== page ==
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WASHINGTON - U.S. Secretary of State Antony Blinken urged the Taliban on Wednesday to allow charter flights to depart Afghanistan, as planes carrying Americans and vulnerable Afghans reportedly have been stranded at Mazar-i-Sharif International Airport.
"As of now, the Taliban are not permitting the charter flights to depart. They claim that some of the passengers do not have the required documentation," said Blinken during a press conference with German Foreign Minister Heiko Maas at Ramstein Air Base in Germany.
"The bottom line is: Those charter flights need to be able to depart. And we will work every day to make sure that they're able to do that," said the top U.S. diplomat.
There are reports that U.S. citizens and at-risk Afghans have been stuck at Mazar-i-Sharif airport in northern Afghanistan, with some organizers of the outbound flights accusing the State Department not doing enough to facilitate their departure.
"I have been deeply frustrated, even furious, at our government's delay & inaction. There will be plenty of time to seek accountability for the inexcusable bureaucratic red tape that stranded so many of our Afghan allies," said Democratic Senator Richard Blumenthal in a tweet.
At the White House, when asked how the U.S. could press the Taliban to do more, officials admitted to limitations.
"We don't have a role in preventing flights from taking off. We are not on the ground," said White House press secretary Jen Psaki during Wednesday's briefing.
But, she said, a number of the planes may have a handful of Americans on board, along with several hundred others who have not been identified or vetted, and there is a "fundamental question" about where they will land.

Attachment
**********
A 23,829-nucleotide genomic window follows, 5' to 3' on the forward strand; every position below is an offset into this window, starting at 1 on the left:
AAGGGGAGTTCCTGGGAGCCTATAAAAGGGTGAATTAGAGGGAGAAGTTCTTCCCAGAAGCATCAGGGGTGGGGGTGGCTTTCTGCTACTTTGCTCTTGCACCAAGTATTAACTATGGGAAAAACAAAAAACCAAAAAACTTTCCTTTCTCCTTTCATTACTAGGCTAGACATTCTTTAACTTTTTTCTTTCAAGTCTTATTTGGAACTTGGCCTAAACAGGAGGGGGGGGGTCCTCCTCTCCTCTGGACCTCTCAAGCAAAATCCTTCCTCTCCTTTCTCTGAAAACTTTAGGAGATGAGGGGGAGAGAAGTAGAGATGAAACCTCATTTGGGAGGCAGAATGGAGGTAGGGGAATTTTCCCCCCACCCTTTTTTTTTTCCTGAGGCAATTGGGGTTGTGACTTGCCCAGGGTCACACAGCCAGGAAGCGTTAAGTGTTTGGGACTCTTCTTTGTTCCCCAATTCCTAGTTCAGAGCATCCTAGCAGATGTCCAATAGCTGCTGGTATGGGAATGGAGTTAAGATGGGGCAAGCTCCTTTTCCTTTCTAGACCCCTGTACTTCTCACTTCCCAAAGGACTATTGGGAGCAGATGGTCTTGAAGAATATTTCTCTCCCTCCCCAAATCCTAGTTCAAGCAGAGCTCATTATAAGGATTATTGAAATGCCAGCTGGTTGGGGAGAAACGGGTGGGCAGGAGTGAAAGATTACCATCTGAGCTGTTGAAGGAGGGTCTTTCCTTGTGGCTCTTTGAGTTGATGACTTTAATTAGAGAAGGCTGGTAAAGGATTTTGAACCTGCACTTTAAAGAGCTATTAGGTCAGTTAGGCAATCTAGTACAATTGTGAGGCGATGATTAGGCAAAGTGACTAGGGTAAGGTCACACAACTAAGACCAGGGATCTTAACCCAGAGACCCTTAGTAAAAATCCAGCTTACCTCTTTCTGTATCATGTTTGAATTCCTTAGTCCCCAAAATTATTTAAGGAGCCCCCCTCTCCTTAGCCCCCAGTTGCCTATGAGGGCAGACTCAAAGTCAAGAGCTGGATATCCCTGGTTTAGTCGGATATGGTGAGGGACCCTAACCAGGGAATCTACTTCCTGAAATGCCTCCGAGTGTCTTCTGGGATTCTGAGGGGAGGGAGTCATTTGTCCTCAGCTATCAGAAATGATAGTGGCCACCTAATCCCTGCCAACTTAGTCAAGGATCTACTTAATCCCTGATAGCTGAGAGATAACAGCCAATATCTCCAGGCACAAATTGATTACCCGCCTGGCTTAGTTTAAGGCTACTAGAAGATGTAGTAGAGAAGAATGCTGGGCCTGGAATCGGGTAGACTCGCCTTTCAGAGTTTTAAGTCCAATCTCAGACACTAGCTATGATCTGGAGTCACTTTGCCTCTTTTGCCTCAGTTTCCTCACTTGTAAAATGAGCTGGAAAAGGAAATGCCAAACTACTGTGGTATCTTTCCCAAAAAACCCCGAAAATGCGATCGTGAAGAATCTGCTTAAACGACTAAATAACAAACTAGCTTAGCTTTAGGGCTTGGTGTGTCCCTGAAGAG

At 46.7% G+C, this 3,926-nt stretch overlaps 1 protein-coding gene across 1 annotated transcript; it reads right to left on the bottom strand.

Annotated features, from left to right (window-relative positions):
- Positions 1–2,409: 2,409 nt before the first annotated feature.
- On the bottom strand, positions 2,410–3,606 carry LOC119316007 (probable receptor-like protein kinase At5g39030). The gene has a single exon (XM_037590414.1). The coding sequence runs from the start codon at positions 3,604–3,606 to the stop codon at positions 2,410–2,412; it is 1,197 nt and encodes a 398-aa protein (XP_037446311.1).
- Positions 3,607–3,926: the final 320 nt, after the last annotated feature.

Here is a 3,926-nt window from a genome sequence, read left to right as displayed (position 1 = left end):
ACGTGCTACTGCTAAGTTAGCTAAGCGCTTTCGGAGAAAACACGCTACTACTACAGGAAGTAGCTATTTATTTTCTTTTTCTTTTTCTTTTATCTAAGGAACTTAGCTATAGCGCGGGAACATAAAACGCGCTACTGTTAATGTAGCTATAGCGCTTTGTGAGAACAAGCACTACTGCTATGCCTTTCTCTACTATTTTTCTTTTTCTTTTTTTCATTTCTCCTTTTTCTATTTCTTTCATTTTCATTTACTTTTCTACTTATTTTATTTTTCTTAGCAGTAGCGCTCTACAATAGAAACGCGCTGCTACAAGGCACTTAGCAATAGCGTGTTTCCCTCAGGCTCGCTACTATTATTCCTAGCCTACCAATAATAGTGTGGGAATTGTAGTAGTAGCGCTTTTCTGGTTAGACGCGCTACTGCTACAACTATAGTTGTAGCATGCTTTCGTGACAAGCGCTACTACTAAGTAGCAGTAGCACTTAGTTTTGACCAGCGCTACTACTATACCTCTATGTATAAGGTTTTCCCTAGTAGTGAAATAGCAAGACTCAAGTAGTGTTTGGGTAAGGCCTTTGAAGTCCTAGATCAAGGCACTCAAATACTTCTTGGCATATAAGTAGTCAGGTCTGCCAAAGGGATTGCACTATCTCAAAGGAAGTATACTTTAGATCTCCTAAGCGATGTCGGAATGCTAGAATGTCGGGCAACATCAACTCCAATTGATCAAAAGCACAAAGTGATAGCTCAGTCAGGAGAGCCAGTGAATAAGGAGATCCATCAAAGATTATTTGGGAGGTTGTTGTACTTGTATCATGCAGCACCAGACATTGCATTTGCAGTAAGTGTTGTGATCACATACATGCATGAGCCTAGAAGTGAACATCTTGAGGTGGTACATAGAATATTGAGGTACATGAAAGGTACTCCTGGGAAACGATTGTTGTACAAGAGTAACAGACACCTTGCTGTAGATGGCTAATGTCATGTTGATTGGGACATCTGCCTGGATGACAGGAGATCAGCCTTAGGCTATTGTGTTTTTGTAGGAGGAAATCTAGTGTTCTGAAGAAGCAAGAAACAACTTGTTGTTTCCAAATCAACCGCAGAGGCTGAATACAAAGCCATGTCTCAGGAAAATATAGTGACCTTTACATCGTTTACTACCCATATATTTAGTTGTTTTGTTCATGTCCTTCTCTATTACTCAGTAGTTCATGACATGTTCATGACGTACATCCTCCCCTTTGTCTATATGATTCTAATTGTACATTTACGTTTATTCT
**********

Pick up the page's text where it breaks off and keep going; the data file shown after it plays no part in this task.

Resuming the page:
"Are we going to allow a plane with hundreds of people where we don't know who they are, we don't know what security protocols have been put in place, to land on a U.S. military base?" Psaki asked.
Washington is working with international partners to increase pressures on the Taliban to follow through on its pledge to allow safe passage and freedom of travel for anyone who chooses to leave Afghanistan.
The U.S. is also in direct contact with individuals and the Taliban to facilitate the cross-border travel, according to the State Department.
Wednesday, Blinken and Maas held talks with a group of partners and allies to discuss the situation in Afghanistan, including efforts to continue the flow of humanitarian aid to the country after the Taliban's takeover.
Some 18 million Afghans need food, clean water, health care and other urgent assistance, with winter just around the corner. The United Nations is seeking a total of $606 million to fund humanitarian operations through December.
The virtual ministerial meeting with senior officials from 22 countries, NATO, the European Union, and United Nations came one day after the Taliban announced a "caretaker" Islamic government that is headed by Mullah Hasan Akhund, a close associate of the Islamist movement's late founder Mullah Omar.
The new Taliban-led government also includes Sirajuddin Haqqani as its interior minister. Haqqani is the head of the Haqqani network, designated by the United States as a global terrorist organization.
Wednesday, Maas said the Taliban's "announcement of a transitional government without the participation of other groups and yesterday's violence against demonstrators and journalists in Kabul are not signals that give cause for optimism."
Taliban forces fired shots in the air Tuesday to disperse protesters, including dozens of women who marched in Kabul to protest Taliban rule. Some protesters were beaten during an earlier march.
Blinken expressed concern about the lack of inclusivity in the new Taliban government, saying any legitimacy and support for the interim administration should be earned.
"The nature of the Taliban-led government's relationship with us and with the international community will depend entirely on its actions in the weeks and months" ahead, Blinken told reporters during Wednesday's press briefing in Germany.
In Washington, the White House added that the U.S. has not "validated" the Taliban-led government in Afghanistan.
"No one in this administration - not the president, nor anyone on the national security team - would suggest that the Taliban are respected and valued members of the global community. They have not earned that in any way, and we've never assessed that," Psaki said Wednesday.